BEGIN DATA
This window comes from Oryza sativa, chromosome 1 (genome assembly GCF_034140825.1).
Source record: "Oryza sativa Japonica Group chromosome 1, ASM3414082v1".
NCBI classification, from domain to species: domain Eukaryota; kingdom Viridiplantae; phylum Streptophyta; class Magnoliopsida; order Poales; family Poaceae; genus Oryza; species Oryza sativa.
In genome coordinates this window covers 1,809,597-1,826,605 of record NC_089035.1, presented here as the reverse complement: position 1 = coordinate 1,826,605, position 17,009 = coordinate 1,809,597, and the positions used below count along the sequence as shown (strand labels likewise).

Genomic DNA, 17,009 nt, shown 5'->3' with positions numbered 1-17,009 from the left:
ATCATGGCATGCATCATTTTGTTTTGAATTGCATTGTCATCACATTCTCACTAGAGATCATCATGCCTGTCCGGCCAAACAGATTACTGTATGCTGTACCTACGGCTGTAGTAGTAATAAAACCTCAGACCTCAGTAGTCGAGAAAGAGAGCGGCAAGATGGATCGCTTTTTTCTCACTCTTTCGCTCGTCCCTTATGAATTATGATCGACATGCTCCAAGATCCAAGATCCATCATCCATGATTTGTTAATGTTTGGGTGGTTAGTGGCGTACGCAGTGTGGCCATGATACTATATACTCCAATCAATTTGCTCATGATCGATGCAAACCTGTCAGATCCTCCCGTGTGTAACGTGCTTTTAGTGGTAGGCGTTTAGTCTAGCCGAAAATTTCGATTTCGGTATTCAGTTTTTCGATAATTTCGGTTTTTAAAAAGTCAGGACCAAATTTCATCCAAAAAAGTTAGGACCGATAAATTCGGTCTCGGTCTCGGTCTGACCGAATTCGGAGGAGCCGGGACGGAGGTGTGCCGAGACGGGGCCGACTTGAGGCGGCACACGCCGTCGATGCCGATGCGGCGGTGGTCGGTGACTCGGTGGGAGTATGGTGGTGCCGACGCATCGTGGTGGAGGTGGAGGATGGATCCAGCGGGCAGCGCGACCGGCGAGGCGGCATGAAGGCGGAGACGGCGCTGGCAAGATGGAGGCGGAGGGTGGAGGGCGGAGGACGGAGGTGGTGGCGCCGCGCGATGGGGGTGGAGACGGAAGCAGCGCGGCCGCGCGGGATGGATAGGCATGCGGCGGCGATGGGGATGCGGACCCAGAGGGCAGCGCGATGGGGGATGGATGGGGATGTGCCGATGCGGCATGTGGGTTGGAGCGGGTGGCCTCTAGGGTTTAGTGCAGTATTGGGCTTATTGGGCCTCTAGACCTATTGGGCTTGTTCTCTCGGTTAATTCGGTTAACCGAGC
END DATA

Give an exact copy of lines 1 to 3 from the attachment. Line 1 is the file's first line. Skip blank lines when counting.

This window comes from Oryza sativa, chromosome 1 (genome assembly GCF_034140825.1).
Source record: "Oryza sativa Japonica Group chromosome 1, ASM3414082v1".
NCBI classification, from domain to species: domain Eukaryota; kingdom Viridiplantae; phylum Streptophyta; class Magnoliopsida; order Poales; family Poaceae; genus Oryza; species Oryza sativa.